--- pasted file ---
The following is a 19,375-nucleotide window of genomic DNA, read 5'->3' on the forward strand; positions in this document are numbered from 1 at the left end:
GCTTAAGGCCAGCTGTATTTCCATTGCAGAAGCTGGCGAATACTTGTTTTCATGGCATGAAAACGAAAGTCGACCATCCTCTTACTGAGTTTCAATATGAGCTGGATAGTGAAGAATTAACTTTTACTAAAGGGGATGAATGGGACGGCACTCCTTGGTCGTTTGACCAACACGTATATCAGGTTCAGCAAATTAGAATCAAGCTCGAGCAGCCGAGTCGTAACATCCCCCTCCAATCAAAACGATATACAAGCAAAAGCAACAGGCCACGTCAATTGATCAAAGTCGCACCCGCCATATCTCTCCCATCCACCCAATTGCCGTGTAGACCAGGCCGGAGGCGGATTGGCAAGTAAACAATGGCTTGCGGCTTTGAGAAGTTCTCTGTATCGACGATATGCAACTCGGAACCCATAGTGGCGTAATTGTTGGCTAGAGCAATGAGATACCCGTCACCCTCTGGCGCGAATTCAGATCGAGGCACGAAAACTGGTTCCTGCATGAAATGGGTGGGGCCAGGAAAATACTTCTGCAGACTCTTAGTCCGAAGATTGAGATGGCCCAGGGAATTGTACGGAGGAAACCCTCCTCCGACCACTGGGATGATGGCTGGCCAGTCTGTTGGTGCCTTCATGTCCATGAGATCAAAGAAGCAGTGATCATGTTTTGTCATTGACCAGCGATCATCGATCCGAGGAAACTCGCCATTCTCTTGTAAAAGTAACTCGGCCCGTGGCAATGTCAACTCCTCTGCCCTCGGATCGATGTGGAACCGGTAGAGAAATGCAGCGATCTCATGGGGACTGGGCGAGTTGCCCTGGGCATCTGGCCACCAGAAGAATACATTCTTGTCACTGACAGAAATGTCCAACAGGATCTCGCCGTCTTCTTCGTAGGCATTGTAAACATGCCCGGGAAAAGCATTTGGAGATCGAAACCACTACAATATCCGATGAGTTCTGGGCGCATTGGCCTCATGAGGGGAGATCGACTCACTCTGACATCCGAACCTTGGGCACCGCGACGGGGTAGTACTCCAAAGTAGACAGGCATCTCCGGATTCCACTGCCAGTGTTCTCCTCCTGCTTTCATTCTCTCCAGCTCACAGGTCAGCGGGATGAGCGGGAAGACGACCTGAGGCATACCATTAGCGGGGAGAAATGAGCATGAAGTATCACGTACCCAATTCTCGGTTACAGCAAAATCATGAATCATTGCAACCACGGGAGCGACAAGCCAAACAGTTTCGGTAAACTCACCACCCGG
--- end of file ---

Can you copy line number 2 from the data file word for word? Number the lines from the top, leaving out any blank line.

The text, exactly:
GCTTAAGGCCAGCTGTATTTCCATTGCAGAAGCTGGCGAATACTTGTTTTCATGGCATGAAAACGAAAGTCGACCATCCTCTTACTGAGTTTCAATATGAGCTGGATAGTGAAGAATTAACTTTTACTAAAGGGGATGAATGGGACGGCACTCCTTGGTCGTTTGACCAACACGTATATCAGGTTCAGCAAATTAGAATCAAGCTCGAGCAGCCGAGTCGTAACATCCCCCTCCAATCAAAACGATATACAAGCAAAAGCAACAGGCCACGTCAATTGATCAAAGTCGCACCCGCCATATCTCTCCCATCCACCCAATTGCCGTGTAGACCAGGCCGGAGGCGGATTGGCAAGTAAACAATGGCTTGCGGCTTTGAGAAGTTCTCTGTATCGACGATATGCAACTCGGAACCCATAGTGGCGTAATTGTTGGCTAGAGCAATGAGATACCCGTCACCCTCTGGCGCGAATTCAGATCGAGGCACGAAAACTGGTTCCTGCATGAAATGGGTGGGGCCAGGAAAATACTTCTGCAGACTCTTAGTCCGAAGATTGAGATGGCCCAGGGAATTGTACGGAGGAAACCCTCCTCCGACCACTGGGATGATGGCTGGCCAGTCTGTTGGTGCCTTCATGTCCATGAGATCAAAGAAGCAGTGATCATGTTTTGTCATTGACCAGCGATCATCGATCCGAGGAAACTCGCCATTCTCTTGTAAAAGTAACTCGGCCCGTGGCAATGTCAACTCCTCTGCCCTCGGATCGATGTGGAACCGGTAGAGAAATGCAGCGATCTCATGGGGACTGGGCGAGTTGCCCTGGGCATCTGGCCACCAGAAGAATACATTCTTGTCACTGACAGAAATGTCCAACAGGATCTCGCCGTCTTCTTCGTAGGCATTGTAAACATGCCCGGGAAAAGCATTTGGAGATCGAAACCACTACAATATCCGATGAGTTCTGGGCGCATTGGCCTCATGAGGGGAGATCGACTCACTCTGACATCCGAACCTTGGGCACCGCGACGGGGTAGTACTCCAAAGTAGACAGGCATCTCCGGATTCCACTGCCAGTGTTCTCCTCCTGCTTTCATTCTCTCCAGCTCACAGGTCAGCGGGATGAGCGGGAAGACGACCTGAGGCATACCATTAGCGGGGAGAAATGAGCATGAAGTATCACGTACCCAATTCTCGGTTACAGCAAAATCATGAATCATTGCAACCACGGGAGCGACAAGCCAAACAGTTTCGGTAAACTCACCACCCGG